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|Title:||From leaf to canopy: estimation of chlorophyll content using remote sensing to monitor forest conditions|
|Authors:||Sampson, P. H.; Zarco-Tejada, Pablo J.; Mohammed, G. H.; Miller, J. R.; Noland, T. L.; Treitz, P. M.|
|Abstract:||To develop practical and objective measures of forest condition, the Bioindicators of Forest Condition Project has applied a physiological, remote sensing approach. While stress indicators at the leaf-level exist (e.g., chlorophyll fluorescence, and pigment content), developing reliable indicators at the canopy level is a challenge. Hyperspectral sensors, such as the Compact Airborne Spectrographic Imager (CASI), may be useful in remote detection of vegetation stress effects. In this study, an inverse modeling approach demonstrated the capability of the CASI to map chlorophyll content (root mean square errors ranging from 12.6 to 13.0 mg/cm2) following different silvicultural practices in a tolerant hardwood (Acer saccharum M.) forest. This capability could be readily applicable to operational assessment of forest physiological strain, and in classification of forest condition based on chlorophyll content. The practical significance of developing spectral features related to chlorophyll or other pigments is in identifying whether forests are healthy or stressed (to the point where productivity of the resource may be constrained). A change analysis study was also conducted to evaluate chlorophyll estimation across seasons for a range of sites. Temporal variations in pigment concentrations (e.g. chlorophyll) could provide an objective, earlywarning indicator. The implications of these findings and recommendations for a prototype system to monitor forest condition are presented.|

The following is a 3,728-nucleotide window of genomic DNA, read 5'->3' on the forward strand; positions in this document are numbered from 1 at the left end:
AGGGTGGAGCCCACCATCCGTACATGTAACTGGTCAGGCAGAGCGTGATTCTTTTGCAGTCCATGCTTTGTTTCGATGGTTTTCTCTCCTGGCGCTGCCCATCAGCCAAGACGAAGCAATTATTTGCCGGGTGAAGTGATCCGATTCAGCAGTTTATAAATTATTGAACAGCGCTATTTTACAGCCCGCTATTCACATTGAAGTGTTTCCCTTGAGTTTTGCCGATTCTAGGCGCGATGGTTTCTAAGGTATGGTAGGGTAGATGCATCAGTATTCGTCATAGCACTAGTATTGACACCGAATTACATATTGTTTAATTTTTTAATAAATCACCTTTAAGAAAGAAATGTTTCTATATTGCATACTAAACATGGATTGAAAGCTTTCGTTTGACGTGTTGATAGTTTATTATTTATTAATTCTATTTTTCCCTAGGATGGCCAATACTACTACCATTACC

|Description:||Presented at the Third North American Forest Ecology Workshop, Duluth, Minnesota (USA), 24th-27th June, 2001|
|Appears in Collections:||(IAS) Comunicaciones congresos|
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